The bitter legal battle between billionaire businessman Beny Steinmetz and miner Vale over a failed iron ore joint venture in Guinea has taken a new turn in Brazil.
Police in Rio de Janeiro, where Vale is based, have begun investigating allegations made by Steinmetz that the Brazilian miner hid the risks of a multi-billion dollar deal from his shareholders for the development of Simandou, a massive untapped deposit of iron ore for steel production in southern Guinea.
As part of the evidence gathering, a division of the State Police Investigative Unit, Draco, will interview Vale’s executives and former directors.
The move marks Steinmetz’s latest attempt to reopen a London arbitration case ordering his family’s mining company BSG Resources to pay more than $ 2 billion to Vale for its investment in Simandou, one of the richest prizes in mining. . Vale has already obtained a global freeze order against the mining magnate and will ask a UK court to enforce the award.
Vale’s dispute with Steinmetz dates back to 2010, when it agreed to buy a 51 percent stake in BSGR’s Guinean assets, including two blocks of Simandou for $ 2.5 billion – $ 500 million upfront, and the rest would follow if certain targets were met.
But their joint venture to develop the assets was later stripped of its license after the Guinean government concluded in 2014 that the rights to Simandou and another mining franchise had been acquired through bribery.
That prompted Vale to take legal action against BSGR, alleging that it had been fraudulently enticed to invest in the project.
The Brazilian group received $ 1.25 billion (now more than $ 2 billion including fees and interest) from the London Court of International Arbitration in 2019.
Steinmetz filed his complaint with the Rio prosecutor in October. The businessman believes he can show that Vale already believed – albeit incorrectly – that BSGR had acquired the rights through corruption and bribery before deciding to sign the deal.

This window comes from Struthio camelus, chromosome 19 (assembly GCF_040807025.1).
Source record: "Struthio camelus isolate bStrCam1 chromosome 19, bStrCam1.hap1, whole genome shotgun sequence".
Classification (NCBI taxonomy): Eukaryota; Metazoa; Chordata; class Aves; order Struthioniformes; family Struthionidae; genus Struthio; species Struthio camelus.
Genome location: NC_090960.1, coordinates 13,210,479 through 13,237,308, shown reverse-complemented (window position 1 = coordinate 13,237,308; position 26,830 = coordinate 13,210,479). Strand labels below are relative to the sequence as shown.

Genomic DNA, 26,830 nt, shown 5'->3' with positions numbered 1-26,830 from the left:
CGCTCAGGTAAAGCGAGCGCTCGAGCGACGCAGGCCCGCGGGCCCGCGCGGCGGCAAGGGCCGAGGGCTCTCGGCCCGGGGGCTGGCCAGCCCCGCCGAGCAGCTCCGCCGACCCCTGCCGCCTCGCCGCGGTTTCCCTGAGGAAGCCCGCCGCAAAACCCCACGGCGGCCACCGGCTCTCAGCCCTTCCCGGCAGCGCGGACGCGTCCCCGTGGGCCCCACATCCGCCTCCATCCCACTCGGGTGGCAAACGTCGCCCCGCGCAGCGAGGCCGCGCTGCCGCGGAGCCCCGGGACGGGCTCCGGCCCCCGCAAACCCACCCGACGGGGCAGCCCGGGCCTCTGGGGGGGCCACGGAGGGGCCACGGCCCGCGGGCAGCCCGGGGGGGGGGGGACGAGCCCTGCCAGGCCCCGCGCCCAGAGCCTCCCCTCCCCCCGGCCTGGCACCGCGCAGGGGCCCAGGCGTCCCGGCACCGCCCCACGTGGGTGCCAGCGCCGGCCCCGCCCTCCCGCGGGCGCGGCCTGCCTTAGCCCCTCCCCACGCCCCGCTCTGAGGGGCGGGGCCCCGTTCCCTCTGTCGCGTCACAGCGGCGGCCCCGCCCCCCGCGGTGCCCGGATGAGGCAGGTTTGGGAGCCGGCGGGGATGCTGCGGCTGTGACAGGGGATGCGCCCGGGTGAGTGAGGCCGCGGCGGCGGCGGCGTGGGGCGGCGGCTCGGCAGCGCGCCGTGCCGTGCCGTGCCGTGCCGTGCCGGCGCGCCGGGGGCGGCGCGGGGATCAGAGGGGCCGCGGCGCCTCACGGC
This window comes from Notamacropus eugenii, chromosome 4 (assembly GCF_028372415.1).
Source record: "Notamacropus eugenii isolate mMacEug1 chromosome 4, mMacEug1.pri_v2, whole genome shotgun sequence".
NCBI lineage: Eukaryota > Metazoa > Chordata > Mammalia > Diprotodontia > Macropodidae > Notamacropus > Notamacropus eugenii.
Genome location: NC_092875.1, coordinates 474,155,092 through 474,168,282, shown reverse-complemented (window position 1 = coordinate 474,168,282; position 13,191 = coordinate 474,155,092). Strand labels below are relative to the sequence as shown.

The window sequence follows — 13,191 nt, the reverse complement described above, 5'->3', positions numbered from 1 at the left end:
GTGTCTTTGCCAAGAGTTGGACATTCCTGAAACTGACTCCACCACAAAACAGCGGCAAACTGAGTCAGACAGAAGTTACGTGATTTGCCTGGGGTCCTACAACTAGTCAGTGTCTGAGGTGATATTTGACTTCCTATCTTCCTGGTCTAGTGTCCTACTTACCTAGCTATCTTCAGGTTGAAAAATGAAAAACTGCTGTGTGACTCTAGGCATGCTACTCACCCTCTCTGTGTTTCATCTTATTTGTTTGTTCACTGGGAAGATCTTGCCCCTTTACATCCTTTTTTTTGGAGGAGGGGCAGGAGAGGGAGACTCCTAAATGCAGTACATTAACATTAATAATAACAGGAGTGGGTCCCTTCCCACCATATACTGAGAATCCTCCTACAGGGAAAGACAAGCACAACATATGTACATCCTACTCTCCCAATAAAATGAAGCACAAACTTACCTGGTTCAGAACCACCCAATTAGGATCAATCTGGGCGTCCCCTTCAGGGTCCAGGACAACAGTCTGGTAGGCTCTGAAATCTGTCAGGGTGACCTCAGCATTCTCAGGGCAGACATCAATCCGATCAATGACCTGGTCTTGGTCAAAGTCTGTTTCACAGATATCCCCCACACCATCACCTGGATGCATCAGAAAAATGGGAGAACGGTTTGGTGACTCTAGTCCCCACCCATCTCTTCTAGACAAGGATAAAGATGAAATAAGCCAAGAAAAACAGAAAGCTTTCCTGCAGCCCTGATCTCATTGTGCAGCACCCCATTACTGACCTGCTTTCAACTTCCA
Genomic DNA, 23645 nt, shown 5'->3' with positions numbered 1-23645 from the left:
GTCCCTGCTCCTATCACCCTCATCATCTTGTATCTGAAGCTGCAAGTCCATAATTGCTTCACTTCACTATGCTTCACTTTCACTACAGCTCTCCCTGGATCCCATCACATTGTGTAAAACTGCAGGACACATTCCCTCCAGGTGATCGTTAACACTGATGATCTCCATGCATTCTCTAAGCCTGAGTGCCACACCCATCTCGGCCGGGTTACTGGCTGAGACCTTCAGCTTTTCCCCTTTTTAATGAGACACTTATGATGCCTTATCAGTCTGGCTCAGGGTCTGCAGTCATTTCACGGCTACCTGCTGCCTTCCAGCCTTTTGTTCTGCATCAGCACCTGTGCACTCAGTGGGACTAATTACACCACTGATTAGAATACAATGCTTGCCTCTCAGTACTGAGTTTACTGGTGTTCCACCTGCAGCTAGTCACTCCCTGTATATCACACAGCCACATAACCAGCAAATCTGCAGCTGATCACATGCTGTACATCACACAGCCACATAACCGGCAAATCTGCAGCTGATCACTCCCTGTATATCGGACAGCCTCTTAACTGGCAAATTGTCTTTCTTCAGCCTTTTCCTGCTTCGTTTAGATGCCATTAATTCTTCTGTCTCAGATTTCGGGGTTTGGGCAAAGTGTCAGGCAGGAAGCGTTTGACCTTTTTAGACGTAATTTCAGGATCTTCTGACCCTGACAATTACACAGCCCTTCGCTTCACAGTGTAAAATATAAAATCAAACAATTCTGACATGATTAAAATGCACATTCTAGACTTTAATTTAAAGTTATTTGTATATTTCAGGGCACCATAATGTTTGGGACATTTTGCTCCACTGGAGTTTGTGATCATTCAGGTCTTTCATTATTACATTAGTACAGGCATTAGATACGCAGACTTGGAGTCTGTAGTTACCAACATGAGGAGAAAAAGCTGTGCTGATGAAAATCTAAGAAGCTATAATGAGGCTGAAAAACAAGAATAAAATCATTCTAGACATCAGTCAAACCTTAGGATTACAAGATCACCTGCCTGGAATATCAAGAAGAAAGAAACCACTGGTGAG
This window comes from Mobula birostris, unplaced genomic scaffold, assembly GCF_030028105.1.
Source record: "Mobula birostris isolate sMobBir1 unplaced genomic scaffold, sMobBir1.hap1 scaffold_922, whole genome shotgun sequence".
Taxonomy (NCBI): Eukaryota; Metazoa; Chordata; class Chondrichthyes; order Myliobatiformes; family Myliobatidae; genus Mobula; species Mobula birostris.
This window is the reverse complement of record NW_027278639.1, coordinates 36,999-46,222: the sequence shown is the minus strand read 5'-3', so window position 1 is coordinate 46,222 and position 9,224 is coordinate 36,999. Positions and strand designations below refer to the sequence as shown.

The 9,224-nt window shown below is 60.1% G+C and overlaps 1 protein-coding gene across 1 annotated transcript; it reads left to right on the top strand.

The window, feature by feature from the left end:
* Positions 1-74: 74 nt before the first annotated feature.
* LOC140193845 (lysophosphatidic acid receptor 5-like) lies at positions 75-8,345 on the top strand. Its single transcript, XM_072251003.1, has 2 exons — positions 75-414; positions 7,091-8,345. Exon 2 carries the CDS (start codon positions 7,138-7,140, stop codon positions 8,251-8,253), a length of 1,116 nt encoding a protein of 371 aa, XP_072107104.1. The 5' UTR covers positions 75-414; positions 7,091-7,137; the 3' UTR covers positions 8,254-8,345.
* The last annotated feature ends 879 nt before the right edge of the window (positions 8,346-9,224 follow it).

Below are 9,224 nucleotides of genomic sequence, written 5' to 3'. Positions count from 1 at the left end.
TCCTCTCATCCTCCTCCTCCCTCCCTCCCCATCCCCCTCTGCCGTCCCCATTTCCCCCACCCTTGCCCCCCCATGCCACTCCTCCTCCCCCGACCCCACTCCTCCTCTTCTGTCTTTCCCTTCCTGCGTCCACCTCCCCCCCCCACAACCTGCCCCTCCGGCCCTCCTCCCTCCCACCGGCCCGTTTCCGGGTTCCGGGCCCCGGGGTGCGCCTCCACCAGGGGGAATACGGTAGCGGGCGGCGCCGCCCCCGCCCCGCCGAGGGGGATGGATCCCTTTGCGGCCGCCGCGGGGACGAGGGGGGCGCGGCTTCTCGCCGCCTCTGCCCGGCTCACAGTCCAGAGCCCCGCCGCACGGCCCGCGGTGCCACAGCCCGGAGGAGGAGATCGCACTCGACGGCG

As such, he alleges that for the past 10 years, Vale has fraudulently concealed information from its shareholders about the true risks of the deal and revealed false information. Vale dismisses that claim.
In a statement, Steinmetz said the Rio police investigation and other legal action would result in the “arbitration process being based on fact rather than fiction.”
His legal team has also opened a civil case in São Paulo, where a judge has ordered Vale to hand over documents related to the joint venture.
Asking for an investigation does not mean that there will certainly be a case, as the public prosecutor’s office can conclude that the complaint should not go through according to lawyers.
“This is a pre-procedural phase, prior to the trial,” said João Paulo Martinelli, a partner at the law firm Florêncio Filho e Camargo Aranha, who is not involved in the case.
The Rio prosecution confirmed that it had asked state police to investigate Steinmetz’s complaint.
Rio de Janeiro State Civil Police confirmed that Draco had opened an investigation into “alleged crimes against Vale shareholders.”
“Company executives will be called upon to make statements and steps will be taken to clarify the facts,” he added.
In a statement, Vale said it had no knowledge of the investigation, adding that any attempts by Steinmetz to “try to evade his responsibility to indemnify Vale will certainly have the same result as the convictions already imposed on him”. .
Steinmetz will also answer for his deceptive maneuvers in civil and criminal courts, he said.
In February, Steinmetz was sentenced by a court in Switzerland to five years in prison for bribing government officials to win Simandou’s rights. He has appealed against the conviction.